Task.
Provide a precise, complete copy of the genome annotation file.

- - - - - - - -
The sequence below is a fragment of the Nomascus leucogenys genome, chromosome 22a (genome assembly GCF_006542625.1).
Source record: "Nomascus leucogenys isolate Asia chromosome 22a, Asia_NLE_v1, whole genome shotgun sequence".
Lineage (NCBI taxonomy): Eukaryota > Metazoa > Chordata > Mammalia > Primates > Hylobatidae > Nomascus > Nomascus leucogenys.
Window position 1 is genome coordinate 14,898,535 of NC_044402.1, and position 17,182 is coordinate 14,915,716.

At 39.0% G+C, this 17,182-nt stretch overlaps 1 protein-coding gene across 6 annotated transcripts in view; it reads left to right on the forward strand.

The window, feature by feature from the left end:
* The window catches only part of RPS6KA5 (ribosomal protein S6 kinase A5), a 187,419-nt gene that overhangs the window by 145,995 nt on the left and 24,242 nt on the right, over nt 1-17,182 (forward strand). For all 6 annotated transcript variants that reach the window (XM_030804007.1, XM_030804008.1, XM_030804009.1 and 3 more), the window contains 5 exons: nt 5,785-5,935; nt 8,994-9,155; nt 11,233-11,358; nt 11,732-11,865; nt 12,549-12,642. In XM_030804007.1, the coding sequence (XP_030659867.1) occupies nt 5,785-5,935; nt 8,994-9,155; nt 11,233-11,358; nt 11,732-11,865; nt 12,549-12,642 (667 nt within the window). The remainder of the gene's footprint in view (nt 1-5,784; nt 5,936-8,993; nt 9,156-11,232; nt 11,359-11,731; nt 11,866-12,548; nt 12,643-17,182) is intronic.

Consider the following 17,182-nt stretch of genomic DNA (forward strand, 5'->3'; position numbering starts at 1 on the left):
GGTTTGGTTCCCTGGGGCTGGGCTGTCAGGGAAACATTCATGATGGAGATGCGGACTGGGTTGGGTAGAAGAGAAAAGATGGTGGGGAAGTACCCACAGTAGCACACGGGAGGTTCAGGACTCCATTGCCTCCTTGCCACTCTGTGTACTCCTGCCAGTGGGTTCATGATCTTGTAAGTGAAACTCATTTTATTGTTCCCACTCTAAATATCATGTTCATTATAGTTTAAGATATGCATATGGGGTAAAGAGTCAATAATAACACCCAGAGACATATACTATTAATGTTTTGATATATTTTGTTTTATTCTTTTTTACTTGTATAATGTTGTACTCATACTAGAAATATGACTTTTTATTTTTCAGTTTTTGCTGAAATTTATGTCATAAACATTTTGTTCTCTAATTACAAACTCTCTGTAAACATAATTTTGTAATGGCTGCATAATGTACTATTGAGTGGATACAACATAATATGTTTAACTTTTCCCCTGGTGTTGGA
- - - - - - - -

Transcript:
The sequence below is a fragment of the Nomascus leucogenys genome, chromosome 22a (genome assembly GCF_006542625.1).
Source record: "Nomascus leucogenys isolate Asia chromosome 22a, Asia_NLE_v1, whole genome shotgun sequence".
Lineage (NCBI taxonomy): Eukaryota > Metazoa > Chordata > Mammalia > Primates > Hylobatidae > Nomascus > Nomascus leucogenys.
Window position 1 is genome coordinate 14,898,535 of NC_044402.1, and position 17,182 is coordinate 14,915,716.

At 39.0% G+C, this 17,182-nt stretch overlaps 1 protein-coding gene across 6 annotated transcripts in view; it reads left to right on the forward strand.

The window, feature by feature from the left end:
* The window catches only part of RPS6KA5 (ribosomal protein S6 kinase A5), a 187,419-nt gene that overhangs the window by 145,995 nt on the left and 24,242 nt on the right, over nt 1-17,182 (forward strand). For all 6 annotated transcript variants that reach the window (XM_030804007.1, XM_030804008.1, XM_030804009.1 and 3 more), the window contains 5 exons: nt 5,785-5,935; nt 8,994-9,155; nt 11,233-11,358; nt 11,732-11,865; nt 12,549-12,642. In XM_030804007.1, the coding sequence (XP_030659867.1) occupies nt 5,785-5,935; nt 8,994-9,155; nt 11,233-11,358; nt 11,732-11,865; nt 12,549-12,642 (667 nt within the window). The remainder of the gene's footprint in view (nt 1-5,784; nt 5,936-8,993; nt 9,156-11,232; nt 11,359-11,731; nt 11,866-12,548; nt 12,643-17,182) is intronic.

Consider the following 17,182-nt stretch of genomic DNA (forward strand, 5'->3'; position numbering starts at 1 on the left):
GGTTTGGTTCCCTGGGGCTGGGCTGTCAGGGAAACATTCATGATGGAGATGCGGACTGGGTTGGGTAGAAGAGAAAAGATGGTGGGGAAGTACCCACAGTAGCACACGGGAGGTTCAGGACTCCATTGCCTCCTTGCCACTCTGTGTACTCCTGCCAGTGGGTTCATGATCTTGTAAGTGAAACTCATTTTATTGTTCCCACTCTAAATATCATGTTCATTATAGTTTAAGATATGCATATGGGGTAAAGAGTCAATAATAACACCCAGAGACATATACTATTAATGTTTTGATATATTTTGTTTTATTCTTTTTTACTTGTATAATGTTGTACTCATACTAGAAATATGACTTTTTATTTTTCAGTTTTTGCTGAAATTTATGTCATAAACATTTTGTTCTCTAATTACAAACTCTCTGTAAACATAATTTTGTAATGGCTGCATAATGTACTATTGAGTGGATACAACATAATATGTTTAACTTTTCCCCTGGTGTTGGA